Her Royal Highness The Princess Charlotte Augusta Matilda was born at Buckingham Palace. She was styled Princess Royal from October 1766 and officially designated as such on 22 June 1789. Like her siblings, the Princess Royal was educated by tutors and spent most her childhood at Buckingham Palace, Kew Palace, and Windsor Castle.
On 18 May 1797, the Princess Royal was married at the Chapel Royal, St. James's Palace, London to His Highness the Hereditary Prince Friedrich of Württemberg, the eldest son and heir apparent of Duke Friedrich II Eugene of Württemberg and his wife, Princess Frederica of Brandenburg-Schwedt. The younger Friedrich succeeded his father as the reigning Duke of Württemberg on 22 December 1797. Duke Friedrich II had two sons and two daughters by his first marriage to the late Princess Augusta (3 December 1764-27 September 1788, the daughter of Duke Karl II of Brunswick-Wolfenbüttel and Princess Augusta of Great Britain and Ireland (the only sister of King George II) and the younger sister of Caroline of Brunswick, the estranged wife of the future King George IV (then the Prince of Wales). The marriage between Duke Friedrich and the Princess Royal produced one child: a stillborn daughter on 27 April 1798.
In 1800, the French army occupied Württemberg and the Duke and Duchess fled to Vienna. The following year, Duke Friedrich concluded a private treaty ceding Montbeliard to France and receiving Ellwanger in exchange two years later. He assumed the title Elector of Württemberg on 25 February 1803. In exchange for providing France with a large auxiliary force, Napoleon recognized the Elector as King of Württemberg on 26 December 1805. Electress Charlotte became Queen when her husband formally ascended the throne on 1 January and was crowned as such on the same day at Stuttgart, Germany. Württemberg seceded from the Holy Roman Empire and joined Napleon's short-lived Confederation of the Rhine. However, the new elevated king's alliance with France technically made him the enemy of his father-in-law, George III. Queen Charlotte, incensed by her son-in-law's assumption of the title and his role of one of Napoleon's most devoted vassals, refused to address her daughter as "Queen of Württemberg" in correspondence. In 1813, King Friedrich changed sides and went over the Allies, where his status as the brother-in-law of the Prince Regent (later George IV) helped his standing. After the fall of Napoleon, he attended the Congress of Vienna and was confirmed as King. He died in October 1816.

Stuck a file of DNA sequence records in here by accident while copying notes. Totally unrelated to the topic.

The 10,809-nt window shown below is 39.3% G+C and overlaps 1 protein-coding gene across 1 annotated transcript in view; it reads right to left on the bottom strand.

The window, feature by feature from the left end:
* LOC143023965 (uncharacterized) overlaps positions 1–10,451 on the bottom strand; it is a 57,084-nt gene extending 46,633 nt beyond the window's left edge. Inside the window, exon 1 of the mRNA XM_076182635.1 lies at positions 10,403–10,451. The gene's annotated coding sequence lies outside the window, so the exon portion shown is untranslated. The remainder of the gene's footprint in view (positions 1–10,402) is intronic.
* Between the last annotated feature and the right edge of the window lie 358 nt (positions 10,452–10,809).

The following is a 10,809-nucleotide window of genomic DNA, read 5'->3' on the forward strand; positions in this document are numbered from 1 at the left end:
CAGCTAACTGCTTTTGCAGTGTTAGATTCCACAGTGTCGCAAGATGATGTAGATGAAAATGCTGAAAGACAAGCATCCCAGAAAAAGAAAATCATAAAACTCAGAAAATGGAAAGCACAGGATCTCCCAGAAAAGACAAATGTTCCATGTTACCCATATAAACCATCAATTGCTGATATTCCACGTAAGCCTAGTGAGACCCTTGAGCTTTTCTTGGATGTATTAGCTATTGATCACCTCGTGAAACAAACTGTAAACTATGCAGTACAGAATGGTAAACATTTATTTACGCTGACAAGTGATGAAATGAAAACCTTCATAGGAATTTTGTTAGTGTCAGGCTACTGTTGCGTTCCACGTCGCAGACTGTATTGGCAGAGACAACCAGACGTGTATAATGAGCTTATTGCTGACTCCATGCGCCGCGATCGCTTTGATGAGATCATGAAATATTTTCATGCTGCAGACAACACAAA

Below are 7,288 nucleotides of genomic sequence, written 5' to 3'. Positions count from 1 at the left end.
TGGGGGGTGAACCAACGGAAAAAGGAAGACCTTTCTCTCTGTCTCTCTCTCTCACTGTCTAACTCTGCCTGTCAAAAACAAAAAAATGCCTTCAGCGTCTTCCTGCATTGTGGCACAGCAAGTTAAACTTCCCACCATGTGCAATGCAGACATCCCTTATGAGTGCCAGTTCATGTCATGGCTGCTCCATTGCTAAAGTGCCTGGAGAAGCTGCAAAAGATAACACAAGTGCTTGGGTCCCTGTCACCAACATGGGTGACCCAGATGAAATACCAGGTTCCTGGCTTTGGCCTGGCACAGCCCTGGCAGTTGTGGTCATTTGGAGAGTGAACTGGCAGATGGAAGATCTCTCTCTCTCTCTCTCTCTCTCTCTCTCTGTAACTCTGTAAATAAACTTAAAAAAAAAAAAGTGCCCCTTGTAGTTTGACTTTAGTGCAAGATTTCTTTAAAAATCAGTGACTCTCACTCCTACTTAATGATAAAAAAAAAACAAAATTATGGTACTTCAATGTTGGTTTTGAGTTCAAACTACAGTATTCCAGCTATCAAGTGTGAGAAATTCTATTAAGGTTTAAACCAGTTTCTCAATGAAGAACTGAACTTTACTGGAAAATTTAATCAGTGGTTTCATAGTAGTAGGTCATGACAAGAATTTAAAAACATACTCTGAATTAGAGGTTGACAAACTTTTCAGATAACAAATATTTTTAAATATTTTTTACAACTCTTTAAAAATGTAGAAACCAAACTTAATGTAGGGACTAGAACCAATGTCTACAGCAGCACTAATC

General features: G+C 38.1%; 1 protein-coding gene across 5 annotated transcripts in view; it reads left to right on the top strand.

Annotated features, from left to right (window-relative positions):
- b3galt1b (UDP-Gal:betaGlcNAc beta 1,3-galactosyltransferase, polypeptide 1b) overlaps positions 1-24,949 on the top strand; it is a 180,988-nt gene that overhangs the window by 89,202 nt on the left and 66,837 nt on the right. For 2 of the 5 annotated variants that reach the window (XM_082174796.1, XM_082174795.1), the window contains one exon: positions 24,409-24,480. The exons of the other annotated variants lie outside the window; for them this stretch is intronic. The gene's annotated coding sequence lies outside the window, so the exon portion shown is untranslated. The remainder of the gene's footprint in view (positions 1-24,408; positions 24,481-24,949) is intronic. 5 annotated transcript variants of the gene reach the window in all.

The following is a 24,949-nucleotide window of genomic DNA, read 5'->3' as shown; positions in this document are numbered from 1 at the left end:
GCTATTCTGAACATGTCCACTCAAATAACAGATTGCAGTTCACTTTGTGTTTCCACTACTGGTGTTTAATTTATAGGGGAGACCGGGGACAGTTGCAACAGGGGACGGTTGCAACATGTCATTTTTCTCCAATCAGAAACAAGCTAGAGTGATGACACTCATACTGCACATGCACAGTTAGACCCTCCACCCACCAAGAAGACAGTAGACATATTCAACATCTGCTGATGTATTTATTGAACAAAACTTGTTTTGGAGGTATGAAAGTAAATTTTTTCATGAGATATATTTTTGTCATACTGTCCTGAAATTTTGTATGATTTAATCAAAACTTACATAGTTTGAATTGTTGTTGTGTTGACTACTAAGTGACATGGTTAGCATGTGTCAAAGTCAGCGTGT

The Dowager Queen of Württemberg continued to live at the Ludwigsburg Palace, Stuttgart and received visits from her younger siblings, the Duke of Kent, the Duke of Sussex, the Duke of Cambridge, the Landgravine of Hesse-Homburg (nee Princess Elizabeth of Great Britain), and Princess Augusta of Great Britain. She was a godmother (by proxy) at the christening of her niece, Princess Victoria of Kent (the future Queen Victoria), in 1819. In 1827, she returned to Britain for the first time since her wedding in 1797 in order to have surgery for dropsy. She died at Ludwigsburg Palace the following year and is buried there in the royal vault.